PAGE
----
Book Review: The Sacred Economy of Ancient Israel

Sacred Economy of Ancient Israel (Boer)In The Sacred Economy of Ancient Israel, Roland Boer offers an economic study intended to bring contemporary social science into dialogue with the world of Ancient Israel. Focusing on the allocation and extraction economic patterns in ancient Israel and the historic interplay between these institutional systems, Boer argues that a Marxist analysis of the economic and social world of ancient Israel reveals a sacred complexity of economic institutions and activities which existed in tension with one another. As correlative arguments, Boer pushes back against postclassical assumptions of a proto-market economy in ancient Israel, advocates for a broader application of social scientific research to biblical studies, argues for an integrated understanding of the sacred and secular in Israel, and in contrast to numerous contemporary studies contends that a complexity of institutions formed the basis of ancient Israel’s economy. Central to this study are the five building blocks of ancient Israel’s religiously regulated sacred economy—subsistence survival, kinship households, patronage, estates, and tribute exchanges—and the three regimes in which these foundational institutions developed—systems of subsistence, palatine, and booty. Continue reading

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Early Christianity, Method, and the Body

Ancient Jesus Image

Earliest Extant Image of Jesus (here as Good Shepherd)

The academic study of the ancient world remains a field full of exciting realms of consideration. This remains especially true for historians of the early Jesus Movement and Christian Church, where numerous fields of study are in need of critical exploration, including conceptions of the human body and sexuality within early Christianity. As a means to further study of this period, in recent decades scholars have turned to consideration of the ways in which the body and human sexuality were conceived by early Christians. In this article, I employ the works of Bernadette Brooten, Peter Brown, and Dale Martin to offer insights into areas of critical needs in this field. As these and numerous other scholars have pointed out, the need for clear, critical, and contextualized definitions and an approach devoid of assumed chronological superiority are necessary considerations for future study of the body and sexuality in the ancient world. Here I argue that key to critically thinking about conceptions of body and sexuality in early Christianity are answering questions concerning the role the historical-critical method and the place of ethics in such a study. Continue reading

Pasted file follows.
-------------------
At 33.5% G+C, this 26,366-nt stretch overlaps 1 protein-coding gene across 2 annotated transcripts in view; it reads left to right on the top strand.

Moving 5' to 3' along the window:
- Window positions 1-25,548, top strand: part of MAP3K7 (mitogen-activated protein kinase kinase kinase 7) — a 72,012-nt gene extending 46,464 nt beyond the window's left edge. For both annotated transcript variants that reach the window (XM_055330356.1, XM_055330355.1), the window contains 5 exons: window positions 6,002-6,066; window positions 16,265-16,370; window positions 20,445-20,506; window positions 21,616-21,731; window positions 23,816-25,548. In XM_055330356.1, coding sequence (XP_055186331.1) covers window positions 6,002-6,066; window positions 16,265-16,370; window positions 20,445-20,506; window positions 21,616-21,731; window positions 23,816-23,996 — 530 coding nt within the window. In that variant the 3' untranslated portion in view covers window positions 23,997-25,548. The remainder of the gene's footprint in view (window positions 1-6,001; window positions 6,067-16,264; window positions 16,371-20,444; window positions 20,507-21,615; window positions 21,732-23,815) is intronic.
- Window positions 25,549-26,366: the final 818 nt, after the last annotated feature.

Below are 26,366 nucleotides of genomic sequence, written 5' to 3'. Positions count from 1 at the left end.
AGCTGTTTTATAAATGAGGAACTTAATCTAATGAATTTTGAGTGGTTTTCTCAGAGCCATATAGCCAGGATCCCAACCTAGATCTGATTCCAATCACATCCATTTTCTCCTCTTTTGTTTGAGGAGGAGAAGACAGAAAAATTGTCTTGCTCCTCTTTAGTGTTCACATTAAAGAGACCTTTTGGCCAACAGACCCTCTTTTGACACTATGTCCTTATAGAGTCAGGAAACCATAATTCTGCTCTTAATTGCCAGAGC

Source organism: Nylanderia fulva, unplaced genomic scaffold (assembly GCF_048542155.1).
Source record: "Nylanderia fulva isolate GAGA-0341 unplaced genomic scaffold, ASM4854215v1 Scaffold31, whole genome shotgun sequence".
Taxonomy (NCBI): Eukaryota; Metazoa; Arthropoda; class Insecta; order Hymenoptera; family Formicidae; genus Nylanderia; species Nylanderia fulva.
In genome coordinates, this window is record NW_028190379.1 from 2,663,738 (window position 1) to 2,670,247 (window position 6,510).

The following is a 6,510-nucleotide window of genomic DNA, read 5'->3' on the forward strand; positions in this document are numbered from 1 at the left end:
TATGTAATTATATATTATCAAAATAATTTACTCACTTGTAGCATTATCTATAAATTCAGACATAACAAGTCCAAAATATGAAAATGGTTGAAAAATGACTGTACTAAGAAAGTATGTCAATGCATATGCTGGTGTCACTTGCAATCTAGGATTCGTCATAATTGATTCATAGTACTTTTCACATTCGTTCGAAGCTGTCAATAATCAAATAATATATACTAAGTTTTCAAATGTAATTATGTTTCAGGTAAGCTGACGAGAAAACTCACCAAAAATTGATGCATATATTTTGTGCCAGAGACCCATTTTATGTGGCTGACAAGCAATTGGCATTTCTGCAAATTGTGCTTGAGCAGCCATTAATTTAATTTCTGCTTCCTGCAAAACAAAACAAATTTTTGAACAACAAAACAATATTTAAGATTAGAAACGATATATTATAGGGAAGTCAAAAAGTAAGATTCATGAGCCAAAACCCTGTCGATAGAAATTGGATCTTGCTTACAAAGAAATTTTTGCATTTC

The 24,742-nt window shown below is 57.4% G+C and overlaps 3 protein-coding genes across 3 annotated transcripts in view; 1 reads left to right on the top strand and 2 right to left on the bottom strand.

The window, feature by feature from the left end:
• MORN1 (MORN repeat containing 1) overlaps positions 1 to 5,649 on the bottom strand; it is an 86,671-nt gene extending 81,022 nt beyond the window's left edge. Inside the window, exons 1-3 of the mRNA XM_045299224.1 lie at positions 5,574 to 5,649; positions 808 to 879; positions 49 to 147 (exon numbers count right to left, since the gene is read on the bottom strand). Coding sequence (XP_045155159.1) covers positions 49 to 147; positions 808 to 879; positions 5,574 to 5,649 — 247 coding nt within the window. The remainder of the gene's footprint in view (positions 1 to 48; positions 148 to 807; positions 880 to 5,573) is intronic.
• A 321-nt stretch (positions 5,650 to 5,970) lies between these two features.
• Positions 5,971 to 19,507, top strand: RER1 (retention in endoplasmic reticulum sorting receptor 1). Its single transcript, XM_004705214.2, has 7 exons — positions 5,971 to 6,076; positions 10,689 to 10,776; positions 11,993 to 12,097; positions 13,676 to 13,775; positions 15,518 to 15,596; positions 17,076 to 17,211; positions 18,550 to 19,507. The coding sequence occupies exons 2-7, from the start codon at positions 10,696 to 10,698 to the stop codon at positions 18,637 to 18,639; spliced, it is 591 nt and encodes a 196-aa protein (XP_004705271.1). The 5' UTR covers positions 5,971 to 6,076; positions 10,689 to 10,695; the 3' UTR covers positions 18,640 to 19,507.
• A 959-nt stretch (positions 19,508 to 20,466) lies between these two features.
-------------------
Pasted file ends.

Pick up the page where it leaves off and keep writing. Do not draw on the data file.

Book Review: The Joy of the Gospel (Pope Francis)

The Joy of the GospelFew people alive today are more popular and polarizing than Pope Francis. No one seems sure quite how to respond to the Bishop of Rome, nor are they sure whose side (if any) he is taking in ongoing theological and cultural debates. Sensational media claims about Francis “revolutionizing” the Catholic faith are overblown, to be sure, but Catholics of a staunch traditionalist bent also right in noting that the current successor to Peter is no mirror image of his papal predecessors. It was thus with great anticipation that I read Francis’ The Joy of the Gospel, if for no other reason than to engage the Pope on his own terms. Continue reading

The Ethics of 1 Corinthians 11

1CorinthiansSermonsSince its beginnings, the Christian tradition has been interested in the ethical and social concerns of its adherents and the wider world. In recent decades, questions concerning the role of women within the Church have fostered much discussion, academic and otherwise. Speaking broadly, conservative interpreters of the New Testament have affirmed an understanding of “Biblical submission” for women within the Church, while progressive scholars have sought to develop an understanding of New Testament texts that allows for a more inclusive view of the role of women within the modern Church. Scholars continue to write on the proper interpretation of New Testament passages bearing on the subject of gender, especially in the letters of Paul. Particularly interesting, Paul’s passage concerning head coverings in his First Letter to the Church at Corinth provides scholars with an example of a passage that prima facia presents a possible interpretation of Paul that appears rather traditional in his understanding of the role and place of women in the Church. Continue reading